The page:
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Programming PHP, 3rd Edition by Rasmus Lerdorf, Peter MacIntyre, Kevin Tatroe

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REST Clients

A RESTful web service is a loose term describing web APIs implemented using HTTP and the principles of REST. A RESTful web service describes a collection of resources, along with basic operations a client can perform on those resources through the API.

For example, an API might describe a collection of authors and the books those authors have contributed to. The data within each object type is arbitrary. In this case, a “resource” is each individual author, each individual book, and the collections of all authors, all books, and the books each author has contributed to. Each resource must have a unique identifier so calls into the API know what resource is being retried or acted upon.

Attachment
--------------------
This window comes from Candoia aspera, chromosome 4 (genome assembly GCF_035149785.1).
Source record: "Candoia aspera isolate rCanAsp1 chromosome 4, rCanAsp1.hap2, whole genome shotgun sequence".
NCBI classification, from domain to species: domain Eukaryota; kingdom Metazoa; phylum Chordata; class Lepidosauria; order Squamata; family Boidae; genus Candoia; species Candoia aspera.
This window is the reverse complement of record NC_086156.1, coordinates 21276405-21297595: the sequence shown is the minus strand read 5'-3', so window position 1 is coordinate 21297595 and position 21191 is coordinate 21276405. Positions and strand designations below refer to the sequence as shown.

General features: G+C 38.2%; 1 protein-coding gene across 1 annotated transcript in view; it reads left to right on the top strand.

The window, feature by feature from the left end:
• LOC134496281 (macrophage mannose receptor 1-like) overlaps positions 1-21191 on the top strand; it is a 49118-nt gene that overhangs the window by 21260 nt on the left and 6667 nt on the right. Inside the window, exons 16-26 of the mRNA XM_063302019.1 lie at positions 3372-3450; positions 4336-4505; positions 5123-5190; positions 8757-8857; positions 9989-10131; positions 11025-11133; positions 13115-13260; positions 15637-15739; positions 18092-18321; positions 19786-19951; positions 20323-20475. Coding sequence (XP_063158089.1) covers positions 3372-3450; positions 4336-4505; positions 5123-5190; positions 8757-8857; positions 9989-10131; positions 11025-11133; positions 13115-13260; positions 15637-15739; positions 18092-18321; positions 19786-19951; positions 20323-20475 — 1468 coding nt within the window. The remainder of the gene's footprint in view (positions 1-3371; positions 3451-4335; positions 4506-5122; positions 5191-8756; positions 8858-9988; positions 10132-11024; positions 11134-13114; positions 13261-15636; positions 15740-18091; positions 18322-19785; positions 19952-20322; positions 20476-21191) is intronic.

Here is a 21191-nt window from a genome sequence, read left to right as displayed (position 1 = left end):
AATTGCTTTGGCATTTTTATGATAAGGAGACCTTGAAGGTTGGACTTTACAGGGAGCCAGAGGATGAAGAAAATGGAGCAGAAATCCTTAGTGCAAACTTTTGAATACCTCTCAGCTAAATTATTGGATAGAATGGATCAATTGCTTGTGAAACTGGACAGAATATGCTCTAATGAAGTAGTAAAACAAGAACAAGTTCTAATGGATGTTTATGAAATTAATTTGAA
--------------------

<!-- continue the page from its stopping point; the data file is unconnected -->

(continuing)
You might represent a simple set of classes to represent the book and author resources, as here in Example 15-1.

Example 15-1. Book and Author classes
class Book
{
  public $id;
  public $name;
  public $edition;

  public function __construct($id)
  {
    $this->id = $id;
  }
}

class Author
{
  public $id;
  public $name;
  public $books = array();

  public function __construct($id)
  {
    $this->id = $id;
  }
}

Because HTTP was built using the REST architecture in mind, it provides a set of “verbs” that you use to interact with the API. We’ve already seen GET and POST verbs, which websites often use to represent “retrieve data” and “perform an action.” RESTful web services introduce two additional verbs, as you’ll see in the following list:

GET

Retrieve information about a resource or collection of resources.

POST

Create a ...

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